Wall Street Will Always Find An Excuse For Not Raising U.S. Interest Rates - 17th Dec 14

Free Instant Analysis

Free Instant Technical Analysis


Market Oracle FREE Newsletter

Dramatic Stock Market Selloff

Cyprus Bank Run, Who's Next?

Stock-Markets / Credit Crisis 2013 Mar 16, 2013 - 11:48 AM GMT

By: Raul_I_Meijer

Stock-Markets

Overnight last night, the Eurogroup (Eurozone executive committee) negotiated a deal for a bailout of the banking system in Cyprus. As part of the deal, a one-time, one-off levy on depositors was agreed: deposits below €100,000 are subject to a 6.75% levy, while those over €100,000 are subject to a 9.99% "fine".

While none of the timing is surprising - late Friday, early Saturday is always the ideal time to push such measures down people's throats -, neither did it come as a surprise that a bank run ensued as soon as those few Cypriot banks that do business on Saturday mornings, opened their doors.


This had been foreseen, of course. And so capital controls had been set up beforehand. In this case, limited deposit withdrawals and a full suspension of internet banking. The justification for all this can be found in the large amounts of Russian - allegedly black market - deposits in Cyprus. But while that may be presented as justification, it's by no means not where the potential fall-out will halt.

After all, what's to say that what can be done to depositors in Cyprus' banks, cannot just as easily be repeated for Greek, Italian, Spanish ones? If the EU wasn't yet scared enough of Beppe Grillo and his still surging popularity, now would be a good time to start being afraid. While everyone's focus is on the Russian mob, nobody (just read the press reports today) talks about the law-abiding Cypriots who see their hard earned savings wealth forcibly taken from them. Nobody but the likes of Grillo, that is. Who said earlier this week that (northern) Europe would drop Italy like a stone once German, French and Dutch banks have shed their risky Italian assets.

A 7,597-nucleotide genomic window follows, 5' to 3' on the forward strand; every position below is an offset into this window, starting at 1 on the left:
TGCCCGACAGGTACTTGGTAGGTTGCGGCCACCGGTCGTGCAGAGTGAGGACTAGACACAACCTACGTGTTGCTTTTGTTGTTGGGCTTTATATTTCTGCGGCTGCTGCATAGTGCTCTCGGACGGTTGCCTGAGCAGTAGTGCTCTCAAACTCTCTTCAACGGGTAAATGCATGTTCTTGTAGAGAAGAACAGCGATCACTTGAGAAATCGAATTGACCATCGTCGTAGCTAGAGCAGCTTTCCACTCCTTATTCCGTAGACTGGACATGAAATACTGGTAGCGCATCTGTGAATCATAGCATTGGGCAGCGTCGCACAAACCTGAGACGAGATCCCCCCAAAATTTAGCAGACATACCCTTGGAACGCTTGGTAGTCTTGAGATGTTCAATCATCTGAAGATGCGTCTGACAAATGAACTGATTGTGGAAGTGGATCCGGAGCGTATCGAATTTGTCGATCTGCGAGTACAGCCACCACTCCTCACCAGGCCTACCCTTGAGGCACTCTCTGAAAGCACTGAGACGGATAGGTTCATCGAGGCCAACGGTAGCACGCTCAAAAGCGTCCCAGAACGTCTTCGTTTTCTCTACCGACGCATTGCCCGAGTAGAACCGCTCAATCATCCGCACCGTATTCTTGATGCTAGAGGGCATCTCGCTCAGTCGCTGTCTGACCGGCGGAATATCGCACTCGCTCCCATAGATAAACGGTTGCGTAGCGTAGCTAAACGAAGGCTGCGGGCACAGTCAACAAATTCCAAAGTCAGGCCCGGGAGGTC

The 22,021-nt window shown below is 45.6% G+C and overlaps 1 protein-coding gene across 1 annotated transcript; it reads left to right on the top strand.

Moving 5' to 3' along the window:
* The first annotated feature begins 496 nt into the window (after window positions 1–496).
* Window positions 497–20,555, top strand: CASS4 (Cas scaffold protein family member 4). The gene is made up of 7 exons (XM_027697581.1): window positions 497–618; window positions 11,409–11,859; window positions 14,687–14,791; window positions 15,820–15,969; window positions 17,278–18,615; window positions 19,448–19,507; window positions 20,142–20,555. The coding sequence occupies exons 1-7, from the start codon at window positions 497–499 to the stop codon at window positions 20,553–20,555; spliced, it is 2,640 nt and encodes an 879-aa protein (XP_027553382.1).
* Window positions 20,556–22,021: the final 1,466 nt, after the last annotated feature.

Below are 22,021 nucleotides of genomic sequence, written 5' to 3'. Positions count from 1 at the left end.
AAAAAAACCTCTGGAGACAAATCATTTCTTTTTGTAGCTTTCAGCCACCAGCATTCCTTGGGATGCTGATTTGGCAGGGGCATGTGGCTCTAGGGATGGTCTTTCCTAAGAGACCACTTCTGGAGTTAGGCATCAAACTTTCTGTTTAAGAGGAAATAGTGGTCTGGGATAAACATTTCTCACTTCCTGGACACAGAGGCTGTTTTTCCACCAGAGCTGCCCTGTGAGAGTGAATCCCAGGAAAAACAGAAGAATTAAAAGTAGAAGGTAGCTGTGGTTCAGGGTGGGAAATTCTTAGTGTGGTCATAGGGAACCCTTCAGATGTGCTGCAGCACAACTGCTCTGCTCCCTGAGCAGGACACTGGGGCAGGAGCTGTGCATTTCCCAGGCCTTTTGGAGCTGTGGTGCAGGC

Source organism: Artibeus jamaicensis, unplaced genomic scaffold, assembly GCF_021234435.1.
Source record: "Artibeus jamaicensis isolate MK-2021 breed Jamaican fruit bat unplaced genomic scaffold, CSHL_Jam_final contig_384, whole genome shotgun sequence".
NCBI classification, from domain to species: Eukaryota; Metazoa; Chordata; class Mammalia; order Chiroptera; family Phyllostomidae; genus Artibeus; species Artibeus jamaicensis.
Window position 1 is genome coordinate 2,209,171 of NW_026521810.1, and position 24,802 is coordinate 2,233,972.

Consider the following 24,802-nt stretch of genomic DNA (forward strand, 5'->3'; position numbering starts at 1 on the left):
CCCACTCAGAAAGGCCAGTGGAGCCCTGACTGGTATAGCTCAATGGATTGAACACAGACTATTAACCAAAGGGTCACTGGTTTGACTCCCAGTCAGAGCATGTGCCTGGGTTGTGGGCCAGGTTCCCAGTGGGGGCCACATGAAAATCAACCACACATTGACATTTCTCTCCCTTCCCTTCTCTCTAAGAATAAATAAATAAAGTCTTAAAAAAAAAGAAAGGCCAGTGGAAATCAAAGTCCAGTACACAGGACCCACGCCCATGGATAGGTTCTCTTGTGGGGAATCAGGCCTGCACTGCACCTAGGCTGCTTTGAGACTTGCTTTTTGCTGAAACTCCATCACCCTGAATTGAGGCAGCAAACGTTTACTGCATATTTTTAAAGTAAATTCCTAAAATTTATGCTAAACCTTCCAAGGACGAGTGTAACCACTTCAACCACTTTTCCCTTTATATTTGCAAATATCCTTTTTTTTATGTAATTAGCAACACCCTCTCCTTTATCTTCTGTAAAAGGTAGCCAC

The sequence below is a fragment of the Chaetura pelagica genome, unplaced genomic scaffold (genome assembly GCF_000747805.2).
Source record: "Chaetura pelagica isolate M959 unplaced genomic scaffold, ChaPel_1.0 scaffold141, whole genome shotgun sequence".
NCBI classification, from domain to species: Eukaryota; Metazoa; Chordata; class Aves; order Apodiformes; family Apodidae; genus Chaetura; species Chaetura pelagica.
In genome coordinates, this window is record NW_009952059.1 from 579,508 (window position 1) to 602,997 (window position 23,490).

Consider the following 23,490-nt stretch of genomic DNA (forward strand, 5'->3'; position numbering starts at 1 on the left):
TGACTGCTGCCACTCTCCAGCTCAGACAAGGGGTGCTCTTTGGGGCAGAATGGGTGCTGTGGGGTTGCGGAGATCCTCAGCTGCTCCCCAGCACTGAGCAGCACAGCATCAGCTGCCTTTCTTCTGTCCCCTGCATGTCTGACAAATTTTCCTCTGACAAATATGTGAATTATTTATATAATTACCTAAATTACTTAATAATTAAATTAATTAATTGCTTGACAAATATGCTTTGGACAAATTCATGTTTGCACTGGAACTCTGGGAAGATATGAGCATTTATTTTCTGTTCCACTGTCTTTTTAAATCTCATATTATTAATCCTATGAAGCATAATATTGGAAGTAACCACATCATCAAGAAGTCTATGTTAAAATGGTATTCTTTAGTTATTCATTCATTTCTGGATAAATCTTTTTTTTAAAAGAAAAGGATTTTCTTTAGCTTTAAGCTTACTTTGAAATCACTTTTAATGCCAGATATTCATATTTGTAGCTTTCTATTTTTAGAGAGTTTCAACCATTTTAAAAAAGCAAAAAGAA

Besides, if you think the Russian deposit holders are fatally wounded right now, think again. They've seen this coming for at least 6 months, they've had all the time they need to move assets around, and, if anything, will simply use this decision to launder a lot of capital, and happily pay a 10% fee for the honor.